David H. Hackworth
April 25, 1995
LEARN FROM THE PAST OR BLEED IN THE FUTURE
In the July 5, 1971 issue of Newsweek I said, "The North Vietnamese flag will fly over Saigon in 1975." Twenty years ago, as predicted, Saigon fell to Hanoi's assault troops.
I'm still often asked how I knew. My reply: I'd been there five years commanding U.S. infantry units and advising Vietnamese (ARVN) airborne, ranger and special forces. After three years of eyeballing the Vietnamese firsthand, I damn well knew that their "elite" units couldn't hack it and that ordinary ARVN grunts would cave-in when put to the test.
I felt like a doctor with his hand on a dying patient's pulse. There was no medicine, no transfusion, no magic pill that could have saved the corrupt South Vietnamese government and its equally corrupt and inept military.
Now Robert S. McNamara has brought back that sorry war with his confessions ("In Retrospect," Times Books, $27.50). A top Pentagon source who served in Vietnam and asked not to be named says, "If McNamara is so smart now, why was he so dumb then?"
Smart or dumb, future generations of Americans will hopefully benefit from his long AWOL memoirs. An honest examination of where our country went wrong in Vietnam has been desperately needed for too long. Perhaps McNamara's book will at last cause the Pentagon to take a hard look at why we failed in Vietnam, the first war America ever lost.
Retired Colonel Dennis Foley, who was an instructor at the Army Command and General Staff College in 1975, says that even before the fall of Saigon, "The 'V' word (Vietnam) was banned from Army service school training. The Army was back to the 'big battle war' on the plains of central Europe that it loved so well."
Defeat was too painful and too humiliating for the military bureaucrats to bear; they couldn't bring themselves to examine what they did wrong in order to avoid a recurrence. The hard lessons learned there were quickly swept under the rug in a mind-set of denial that prevented any serious post-mortem of the war.
In 1989, retired Lt. Gen. Henry "Hank" Emerson and I briefed the Pacific Command on our experiences fighting guerrillas. They seemed thunderstruck by the basic "two up, one back and feed 'em hot chow" squad leader material we gave them. Because the top brass and their planners had plum forgotten the hard lessons of Vietnam, we both felt as though we were reinventing the Vietnam wheel. I walked away shocked and scared to my bones.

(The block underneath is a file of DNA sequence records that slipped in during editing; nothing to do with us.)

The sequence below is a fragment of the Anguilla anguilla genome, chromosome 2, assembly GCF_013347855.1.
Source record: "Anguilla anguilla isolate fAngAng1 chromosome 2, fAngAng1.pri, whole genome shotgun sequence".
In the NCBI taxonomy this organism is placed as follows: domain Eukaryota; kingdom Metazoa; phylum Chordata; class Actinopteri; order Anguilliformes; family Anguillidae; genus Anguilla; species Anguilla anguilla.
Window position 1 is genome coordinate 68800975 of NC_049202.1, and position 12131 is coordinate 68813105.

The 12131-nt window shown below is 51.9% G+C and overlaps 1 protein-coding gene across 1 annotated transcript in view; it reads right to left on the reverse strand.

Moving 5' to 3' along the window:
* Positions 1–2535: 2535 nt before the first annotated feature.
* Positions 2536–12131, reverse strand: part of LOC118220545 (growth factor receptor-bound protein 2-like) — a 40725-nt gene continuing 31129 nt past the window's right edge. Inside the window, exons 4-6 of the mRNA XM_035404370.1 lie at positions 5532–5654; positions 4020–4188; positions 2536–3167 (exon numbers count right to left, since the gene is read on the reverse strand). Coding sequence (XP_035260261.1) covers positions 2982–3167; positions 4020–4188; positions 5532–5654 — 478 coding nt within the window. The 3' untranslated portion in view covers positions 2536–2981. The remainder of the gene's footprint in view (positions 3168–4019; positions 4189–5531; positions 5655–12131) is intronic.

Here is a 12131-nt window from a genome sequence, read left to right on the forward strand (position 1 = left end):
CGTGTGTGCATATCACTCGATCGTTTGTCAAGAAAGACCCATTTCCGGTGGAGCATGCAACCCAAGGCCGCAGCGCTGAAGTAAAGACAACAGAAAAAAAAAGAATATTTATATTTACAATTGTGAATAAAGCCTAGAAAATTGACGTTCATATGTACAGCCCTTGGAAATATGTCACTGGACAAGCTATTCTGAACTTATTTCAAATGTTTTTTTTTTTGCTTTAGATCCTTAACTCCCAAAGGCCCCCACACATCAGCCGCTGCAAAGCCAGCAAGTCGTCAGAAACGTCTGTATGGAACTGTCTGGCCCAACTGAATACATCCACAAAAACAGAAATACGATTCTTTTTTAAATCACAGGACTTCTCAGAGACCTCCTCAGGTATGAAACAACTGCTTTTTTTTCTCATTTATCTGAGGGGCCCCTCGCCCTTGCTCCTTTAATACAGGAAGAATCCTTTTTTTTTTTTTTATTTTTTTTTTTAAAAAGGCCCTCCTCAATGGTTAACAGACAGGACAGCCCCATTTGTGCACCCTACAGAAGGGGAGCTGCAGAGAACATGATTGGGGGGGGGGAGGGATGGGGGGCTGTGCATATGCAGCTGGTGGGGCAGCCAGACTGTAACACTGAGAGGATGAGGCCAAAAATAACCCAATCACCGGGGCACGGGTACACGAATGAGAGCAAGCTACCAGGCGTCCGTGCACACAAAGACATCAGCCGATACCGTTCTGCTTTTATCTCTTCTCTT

An honest evaluation back in the mid-1970s could have prevented the errors of Somalia in 1993, mistakes which were identical to Vietnam almost 30 years before: a failure to recognize the limitations of firepower, technology and doctrine in fighting unconventional, highly motivated movements; a failure to understand the enemy; lousy command and control; poor intelligence; arrogance on the part of the war leaders from the White House to the Pentagon to the generals who ordered the undoable; a total ignorance of the history, culture and politics of the different clans; the reluctance of any of the policy makers and shakers to say this is mission impossible; and a failure to gain popular support on the home front.
The human cost: 45 dead and 175 wounded. The dollar cost: $2 billion. And then we cut and ran, just as we did in Vietnam!
Low intensity conflict is the future main event of warfare. As I write, hit-and-run operations, mines, booby traps and terrorist attacks are bubbling all over the world: Africa, Asia, the former Soviet Union, south of the border and even in our heartland, Oklahoma City.
Perhaps now our leadership will have the horse sense to learn from the past. But it won't be easy to persuade our leaders to give up their big-battle and big-budget wars. Low intensity conflicts, if fought correctly, don't bring in heavy-duty dough for the defense industry, the porkers or the brass. You didn't see any stealth bombers over Somalia, Haiti or Oklahoma City.
It's too late to save those who died and suffered in Vietnam and Somalia because our brass didn't do it right. But as McNamara belatedly but wisely says, "It's not too late to prevent future generations from meeting the same fate."